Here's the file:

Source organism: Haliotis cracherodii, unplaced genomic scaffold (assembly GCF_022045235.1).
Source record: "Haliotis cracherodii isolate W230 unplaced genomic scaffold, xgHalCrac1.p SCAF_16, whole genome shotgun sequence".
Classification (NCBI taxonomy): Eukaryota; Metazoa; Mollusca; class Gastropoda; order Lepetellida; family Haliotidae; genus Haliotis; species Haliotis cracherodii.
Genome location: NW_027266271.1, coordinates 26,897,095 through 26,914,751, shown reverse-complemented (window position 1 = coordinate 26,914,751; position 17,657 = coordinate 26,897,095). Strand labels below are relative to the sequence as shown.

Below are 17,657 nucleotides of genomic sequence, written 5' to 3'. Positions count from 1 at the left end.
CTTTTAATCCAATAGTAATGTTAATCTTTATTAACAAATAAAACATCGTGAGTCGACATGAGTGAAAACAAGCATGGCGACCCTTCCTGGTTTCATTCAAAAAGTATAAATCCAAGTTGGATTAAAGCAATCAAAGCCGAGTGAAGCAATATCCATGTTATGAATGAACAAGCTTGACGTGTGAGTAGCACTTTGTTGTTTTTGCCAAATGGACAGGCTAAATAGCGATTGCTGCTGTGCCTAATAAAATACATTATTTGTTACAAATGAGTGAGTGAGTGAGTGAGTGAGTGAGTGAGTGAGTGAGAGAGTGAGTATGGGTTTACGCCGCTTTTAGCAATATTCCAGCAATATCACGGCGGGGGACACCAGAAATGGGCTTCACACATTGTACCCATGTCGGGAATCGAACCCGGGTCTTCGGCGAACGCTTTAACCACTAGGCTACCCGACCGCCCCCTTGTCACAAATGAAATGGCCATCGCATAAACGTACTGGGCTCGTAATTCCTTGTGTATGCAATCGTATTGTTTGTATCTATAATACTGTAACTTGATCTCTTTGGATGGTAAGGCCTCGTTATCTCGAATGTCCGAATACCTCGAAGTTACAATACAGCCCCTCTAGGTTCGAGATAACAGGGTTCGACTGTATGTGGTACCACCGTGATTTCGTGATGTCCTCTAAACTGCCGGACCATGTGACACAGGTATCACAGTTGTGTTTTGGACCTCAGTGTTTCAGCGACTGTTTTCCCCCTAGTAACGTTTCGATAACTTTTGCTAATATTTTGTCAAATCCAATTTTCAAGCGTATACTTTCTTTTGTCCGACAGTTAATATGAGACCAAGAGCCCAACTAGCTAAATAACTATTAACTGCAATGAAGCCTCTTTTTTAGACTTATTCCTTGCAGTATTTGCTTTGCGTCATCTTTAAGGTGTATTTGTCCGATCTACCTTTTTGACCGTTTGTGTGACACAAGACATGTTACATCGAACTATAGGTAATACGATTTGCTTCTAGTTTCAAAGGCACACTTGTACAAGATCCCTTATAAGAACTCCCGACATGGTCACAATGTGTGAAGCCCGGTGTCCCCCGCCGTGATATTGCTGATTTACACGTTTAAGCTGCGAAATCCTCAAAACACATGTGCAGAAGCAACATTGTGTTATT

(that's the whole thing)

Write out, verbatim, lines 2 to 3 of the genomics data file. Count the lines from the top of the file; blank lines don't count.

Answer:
Source record: "Haliotis cracherodii isolate W230 unplaced genomic scaffold, xgHalCrac1.p SCAF_16, whole genome shotgun sequence".
Classification (NCBI taxonomy): Eukaryota; Metazoa; Mollusca; class Gastropoda; order Lepetellida; family Haliotidae; genus Haliotis; species Haliotis cracherodii.